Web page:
VMware rounds out SASE platform, builds new tools for remote workers

With the Covoid-19 pandemic altering the workplace, VMware announced its Future-Ready Workforce solutions along with updates to its SASE and SD-WAN solutions.

The Future-Ready Workforce offerings provide end-to-end zero trust security controls, and simplified management combined with VMware's secure access service edge (SASE), Digital Workspace and Endpoint Security capabilities. The platform enables IT teams to manage and optimize secure access to any device across any cloud for remote workers.

Legacy networking and security approaches lack the automation, cloud scale and intrinsic security that is needed for today's "work from anywhere" employees, according to VMware. VMware's new VMware Cloud Security service blends Menlo Security's secure web gateway, cloud access service broker and remote browser isolation into VMware's SASE platform.

"So Menlo will be tightly integrated," said VMware's Sanjay Uppal, senior vice president and general manager.  "It's going to be inside of our POPs, and there will be a single unified management interface. Menlo has a lot of components. They really made their mark around browser isolation, but they also have CASB components."

Uppal said the VMware Cloud  Security solution would be sold and supported by VMware.

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While VMware has hundreds of customers, according to Uppal, with Zscaler, the two companies announced a "preferred partnership" at VMworld 2020. The partnership included combining VMware's SD-WAN and VMware Secure Access with Zscaler's Secure Web Gateway for a SASE solution.

"What we're doing with them is we are broadening the relationship so that we get tighter product integration between the Zscaler cloud and our cloud," Uppal said.  "And then we get the sales forces also to align, meaning that there will be salesforce compensation for selling the solution one way or another.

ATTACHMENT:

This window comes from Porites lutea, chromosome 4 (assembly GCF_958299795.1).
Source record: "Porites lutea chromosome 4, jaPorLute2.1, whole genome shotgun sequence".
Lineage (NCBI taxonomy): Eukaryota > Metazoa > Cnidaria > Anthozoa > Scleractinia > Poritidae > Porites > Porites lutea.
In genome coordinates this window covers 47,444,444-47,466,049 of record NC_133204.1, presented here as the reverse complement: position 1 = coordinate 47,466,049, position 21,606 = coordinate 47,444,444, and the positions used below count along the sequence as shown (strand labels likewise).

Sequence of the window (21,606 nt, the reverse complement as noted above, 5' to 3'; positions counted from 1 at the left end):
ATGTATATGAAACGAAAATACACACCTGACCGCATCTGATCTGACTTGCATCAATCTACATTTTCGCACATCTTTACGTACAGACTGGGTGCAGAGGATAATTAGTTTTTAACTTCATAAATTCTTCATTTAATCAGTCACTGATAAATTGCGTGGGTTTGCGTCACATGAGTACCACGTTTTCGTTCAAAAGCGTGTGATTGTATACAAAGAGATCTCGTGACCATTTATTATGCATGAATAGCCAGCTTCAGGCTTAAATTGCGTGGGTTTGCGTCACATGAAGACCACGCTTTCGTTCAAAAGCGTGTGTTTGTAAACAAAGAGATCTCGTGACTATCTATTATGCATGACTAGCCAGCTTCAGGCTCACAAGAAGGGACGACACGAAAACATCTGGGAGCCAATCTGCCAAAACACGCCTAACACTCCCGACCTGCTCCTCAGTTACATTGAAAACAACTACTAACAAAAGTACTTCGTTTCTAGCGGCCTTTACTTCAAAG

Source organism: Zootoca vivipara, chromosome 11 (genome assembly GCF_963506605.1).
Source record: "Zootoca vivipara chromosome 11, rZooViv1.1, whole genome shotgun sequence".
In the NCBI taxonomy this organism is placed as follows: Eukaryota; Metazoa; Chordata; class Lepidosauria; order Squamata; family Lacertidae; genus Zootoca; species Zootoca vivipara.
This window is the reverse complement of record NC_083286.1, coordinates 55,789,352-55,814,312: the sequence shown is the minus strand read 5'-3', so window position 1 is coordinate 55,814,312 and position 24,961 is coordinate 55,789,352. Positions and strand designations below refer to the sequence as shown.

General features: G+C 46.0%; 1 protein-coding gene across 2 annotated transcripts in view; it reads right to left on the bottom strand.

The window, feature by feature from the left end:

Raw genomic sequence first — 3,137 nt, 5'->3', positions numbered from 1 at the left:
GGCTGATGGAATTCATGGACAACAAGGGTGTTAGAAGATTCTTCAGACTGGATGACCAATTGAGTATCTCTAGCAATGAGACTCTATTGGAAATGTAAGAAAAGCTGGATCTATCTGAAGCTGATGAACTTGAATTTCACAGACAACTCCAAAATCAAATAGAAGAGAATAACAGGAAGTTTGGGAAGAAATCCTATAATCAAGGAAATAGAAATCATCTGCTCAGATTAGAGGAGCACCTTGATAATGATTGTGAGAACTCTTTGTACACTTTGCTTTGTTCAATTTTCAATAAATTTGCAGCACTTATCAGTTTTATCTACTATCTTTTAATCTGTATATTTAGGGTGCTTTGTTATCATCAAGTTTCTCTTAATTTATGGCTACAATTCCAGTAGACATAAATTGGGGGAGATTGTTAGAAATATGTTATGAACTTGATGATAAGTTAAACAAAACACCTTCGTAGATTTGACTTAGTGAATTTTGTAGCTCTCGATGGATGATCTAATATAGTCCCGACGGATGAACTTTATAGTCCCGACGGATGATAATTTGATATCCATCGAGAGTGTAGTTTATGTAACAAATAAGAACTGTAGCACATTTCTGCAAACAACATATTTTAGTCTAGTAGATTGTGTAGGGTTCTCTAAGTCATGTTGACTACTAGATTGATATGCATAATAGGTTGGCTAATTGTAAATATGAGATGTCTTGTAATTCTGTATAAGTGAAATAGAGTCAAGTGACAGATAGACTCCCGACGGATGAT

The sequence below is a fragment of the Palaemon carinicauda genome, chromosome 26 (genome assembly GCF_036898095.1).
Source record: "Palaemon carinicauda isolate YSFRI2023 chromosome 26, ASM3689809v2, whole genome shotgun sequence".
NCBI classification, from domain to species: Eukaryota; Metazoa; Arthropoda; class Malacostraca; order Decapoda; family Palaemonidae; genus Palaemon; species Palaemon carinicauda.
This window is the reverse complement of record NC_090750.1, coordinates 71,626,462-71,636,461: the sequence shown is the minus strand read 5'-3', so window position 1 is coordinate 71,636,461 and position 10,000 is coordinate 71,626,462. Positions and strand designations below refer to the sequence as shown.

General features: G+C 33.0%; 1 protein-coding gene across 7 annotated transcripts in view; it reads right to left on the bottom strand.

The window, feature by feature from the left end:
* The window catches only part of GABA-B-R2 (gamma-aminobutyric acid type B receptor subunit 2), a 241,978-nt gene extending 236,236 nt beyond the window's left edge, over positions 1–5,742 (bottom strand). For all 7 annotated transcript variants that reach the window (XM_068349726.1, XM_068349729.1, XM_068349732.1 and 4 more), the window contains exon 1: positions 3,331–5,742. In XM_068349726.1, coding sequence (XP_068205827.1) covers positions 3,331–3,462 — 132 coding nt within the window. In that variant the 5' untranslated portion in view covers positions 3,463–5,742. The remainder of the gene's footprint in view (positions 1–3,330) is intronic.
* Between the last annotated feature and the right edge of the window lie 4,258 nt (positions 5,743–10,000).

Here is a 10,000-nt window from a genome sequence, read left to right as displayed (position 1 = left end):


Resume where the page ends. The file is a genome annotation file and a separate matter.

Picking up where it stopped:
"So if they bring some deals to us, we compensate their salesforce. If we bring deals to them, they compensate our salesforce. So it's a tighter integration of a kind that we have not done before, but clearly they are the leader in that quadrant, and we are the leader in ours."

Cloud Web Security is slated to be available early next year.

Also on the SASE front, VMware expanded its global network by more than 2,700 cloud service nodes across 130 points-of-presence, which VMware claimed is the largest SASE network offering on the market. VMware is also integrating its Layer 7 NSX firewall into its SASE solution to provide a cloud-based firewall, which will be available next year.  

"We're cloudifiying it, making it multi tenant and sticking it in the same SASE POP," Uppal said of the NSX firewall.

In another piece of the SASE puzzle, VMware combined VMware Workspace with its SD-WAN to create VMware Secure Access, which offers more secure, optimized access for remote workers and mobile users. VMware Secure Access is scheduled to be available by the end of January.

The future of work-from-home

The global pandemic has disrupted how employees will work going forward, with companies of all sizes contemplating whether to keep employees home, bring them back to the office, or some combination of the two. According to research by VMware, 42% of the global employees in as survey said working from home (WFH) was a prerequisite and not a perk. Among the responses, 90% said it was the responsibly of the employers to make sure remote workers had the correct digital tools to do their jobs.

Uppal said while there has been some drop-off in branch locations due to Covid-19, VMware's WFH solution has picked up. After conducting surveys with some of its customers, Uppal said there are three buckets for the future of work.

"One is what they're calling fixed, which is people who want to come back into the office just like they did before with the same hours," he said. "The second is remote, which is people who permanently decided that they're going to remain remote. And then the third is flexible, where people want to come in for a few days and not come in for other days. And so depending on which company it is, and which vertical it is, those three buckets tend to change.

"But when we did our own sort of informal survey, we found that in the fixed bucket, only 11% wanted to come back as they did prior to the pandemic. So that's a pretty low number, which means that there willbe a lot of folks in the remote and the flexible buckets. My own personal opinion is that there's going to be a lot of people in the flexible bucket; upwards of two thirds to maybe even three quarters. This flexible offering is going to suit a number of people."